College's Neidig-Garber Science Center. The 
"penthouse" will house heating/cooling and 
ventilation machinery for the entire building. 



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The beauty of a 
liberal arts college is 
that you learned that 
you didn't have to 
be disagreeable 



to disagree; you 
learned tolerance. 





Tom Corbett '71 

Pennsylvania Attorney General 

Location: Corbett's Office overlooking the 
Pennsylvania State Capitol Building^ 



A View from the Top 



From his deeply tufted red leather wing chair, Pennsylvania 
Attorney General Tom Corbett '71 can swivel to the left and 
take in a breathtaking view of Harrisburg. On a distant hill in 



his past, Beflevue Towers, where he spent the first five years 
of his life. 

If he swivels to the right, the huge green dome of the state 
Capitol looms into view, and beneath it, he has a bird's-eye 
view into what some say is his future, the Governor's Office, 

The genial Corbett deftly but firmly deflects questions about 
a possible run for governor. He is firmly focused on running for 
a second term for attorney general in 2008. "Some people in 
my profession enjoy the title, but not the job," he says. "I like 
being the attorney general ... if this job were not term-limited, 
I would stay here for the rest of my life." 



"I pick good people and have learned to delegate and not to 
micromanage." With a staff of about 730, including some 
300 lawyers, he has plenty of help on his principal agenda — 
protecting Pennsylvanians. He's zeroed in on fighting illegal 
drugs, arresting Internet child predators, protecting seniors, 
defending consumers, and safeguarding the environment. 
And he has had the courage to create a unit to fight public 
corruption, even though it is public officials who control his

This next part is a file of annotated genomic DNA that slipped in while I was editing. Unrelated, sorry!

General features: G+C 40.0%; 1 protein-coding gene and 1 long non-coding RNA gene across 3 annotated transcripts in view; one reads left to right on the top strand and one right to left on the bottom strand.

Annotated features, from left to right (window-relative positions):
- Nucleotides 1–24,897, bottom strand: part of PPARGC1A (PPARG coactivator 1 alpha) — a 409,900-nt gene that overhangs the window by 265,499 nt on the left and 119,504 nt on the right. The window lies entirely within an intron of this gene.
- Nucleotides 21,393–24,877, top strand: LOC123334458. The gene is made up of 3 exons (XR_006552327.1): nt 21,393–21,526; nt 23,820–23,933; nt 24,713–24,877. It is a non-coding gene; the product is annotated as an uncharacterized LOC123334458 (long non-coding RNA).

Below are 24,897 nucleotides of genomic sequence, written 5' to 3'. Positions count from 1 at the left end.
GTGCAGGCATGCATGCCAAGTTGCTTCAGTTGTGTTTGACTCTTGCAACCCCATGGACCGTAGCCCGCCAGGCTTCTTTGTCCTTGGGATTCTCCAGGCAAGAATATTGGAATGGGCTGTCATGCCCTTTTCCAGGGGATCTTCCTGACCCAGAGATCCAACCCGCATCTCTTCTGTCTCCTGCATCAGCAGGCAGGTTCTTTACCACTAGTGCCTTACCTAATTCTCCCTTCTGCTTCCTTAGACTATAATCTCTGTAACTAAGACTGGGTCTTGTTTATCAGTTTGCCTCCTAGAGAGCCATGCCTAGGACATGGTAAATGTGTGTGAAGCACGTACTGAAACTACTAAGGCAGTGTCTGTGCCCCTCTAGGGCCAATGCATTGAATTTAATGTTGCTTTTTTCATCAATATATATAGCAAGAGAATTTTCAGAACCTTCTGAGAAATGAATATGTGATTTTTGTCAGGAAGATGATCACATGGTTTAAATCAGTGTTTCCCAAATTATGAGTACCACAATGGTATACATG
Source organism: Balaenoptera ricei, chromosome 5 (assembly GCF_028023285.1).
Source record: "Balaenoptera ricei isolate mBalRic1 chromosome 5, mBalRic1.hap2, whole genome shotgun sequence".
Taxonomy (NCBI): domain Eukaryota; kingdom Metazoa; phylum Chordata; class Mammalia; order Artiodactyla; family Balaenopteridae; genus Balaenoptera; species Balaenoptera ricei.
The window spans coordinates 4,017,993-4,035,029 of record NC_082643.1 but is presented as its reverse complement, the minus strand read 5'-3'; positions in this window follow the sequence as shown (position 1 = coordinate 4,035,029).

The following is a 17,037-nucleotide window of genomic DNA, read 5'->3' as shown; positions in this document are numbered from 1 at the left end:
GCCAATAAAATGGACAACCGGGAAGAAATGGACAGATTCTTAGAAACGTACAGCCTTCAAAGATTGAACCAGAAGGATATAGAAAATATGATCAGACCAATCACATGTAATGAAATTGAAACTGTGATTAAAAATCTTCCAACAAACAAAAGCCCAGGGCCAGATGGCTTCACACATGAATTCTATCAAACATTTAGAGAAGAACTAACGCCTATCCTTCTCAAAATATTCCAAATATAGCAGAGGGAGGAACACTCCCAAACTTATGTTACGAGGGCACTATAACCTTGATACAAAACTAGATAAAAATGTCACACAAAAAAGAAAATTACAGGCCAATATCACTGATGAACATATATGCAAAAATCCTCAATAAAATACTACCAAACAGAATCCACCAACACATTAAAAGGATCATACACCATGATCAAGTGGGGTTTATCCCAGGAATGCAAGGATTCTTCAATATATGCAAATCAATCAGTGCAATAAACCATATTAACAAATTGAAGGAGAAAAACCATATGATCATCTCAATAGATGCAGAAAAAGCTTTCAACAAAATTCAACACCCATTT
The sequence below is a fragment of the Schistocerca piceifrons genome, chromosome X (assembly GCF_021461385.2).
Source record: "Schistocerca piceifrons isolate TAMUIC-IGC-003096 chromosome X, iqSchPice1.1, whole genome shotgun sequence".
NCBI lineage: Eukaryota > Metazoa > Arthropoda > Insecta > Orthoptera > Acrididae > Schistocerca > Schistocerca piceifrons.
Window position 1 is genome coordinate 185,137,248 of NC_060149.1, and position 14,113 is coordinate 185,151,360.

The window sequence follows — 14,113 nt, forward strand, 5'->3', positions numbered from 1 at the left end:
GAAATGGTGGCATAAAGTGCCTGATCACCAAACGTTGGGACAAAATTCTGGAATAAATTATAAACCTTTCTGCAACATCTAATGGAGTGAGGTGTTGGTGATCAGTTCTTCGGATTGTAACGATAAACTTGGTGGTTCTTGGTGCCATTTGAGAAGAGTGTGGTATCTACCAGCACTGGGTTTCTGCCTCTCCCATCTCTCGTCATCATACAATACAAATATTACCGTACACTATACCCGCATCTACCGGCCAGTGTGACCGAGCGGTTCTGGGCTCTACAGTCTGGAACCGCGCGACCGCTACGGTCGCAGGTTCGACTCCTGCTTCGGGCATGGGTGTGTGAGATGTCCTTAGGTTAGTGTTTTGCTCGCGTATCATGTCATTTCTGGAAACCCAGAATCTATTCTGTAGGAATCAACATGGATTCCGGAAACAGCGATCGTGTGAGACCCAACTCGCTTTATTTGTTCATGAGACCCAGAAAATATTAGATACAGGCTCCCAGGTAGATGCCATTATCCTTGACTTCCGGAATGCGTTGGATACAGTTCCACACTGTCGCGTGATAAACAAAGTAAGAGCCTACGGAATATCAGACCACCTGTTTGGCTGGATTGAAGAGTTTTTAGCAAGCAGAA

$96-million budget. 

At LVC, in Dr. Betty Geffen's history classes, Corbett came 
to understand the many forces — cultural, political, scientific, 
technical, and more — that affect each era. "I learned how to 
look at something from 30,000 feet." And should he ever 
forget that perspective, he can easily regain it by taking in 
the best view in Harrisburg from his office on the 16th floor 
of Strawberry Square. 



Communicating wet! is what he sees as his key strength, and 
he refined that skill at LVC. He remembers learning "to 
present a logical, cogent argument, especially in Alex Fehr's 
political science seminars." And, he continues, "The beauty of 
a liberal arts college is that you learned that you didn't have 
to be disagreeable to disagree; you learned tolerance. I am 
able to get along with just about anybody," he points out. 



On a lighter note, Corbett is amused to think how his LVC 
lacrosse buddies would have reacted nearly 40 years ago if 
they had known he would someday attain such a high office. 
"I can guarantee they would have laughed," he says, with an 
easy laugh of his own. But he is quite serious about the value 
of his education. "The broader your background, the more you 
can adapt," says the former political science major. 



Banking on Education 



:ky Witherite, now vice president for commercial banking 
at Lebanon Valley Farmers Bank, had been a part-time 
student at Lebanon Valley College for three years, working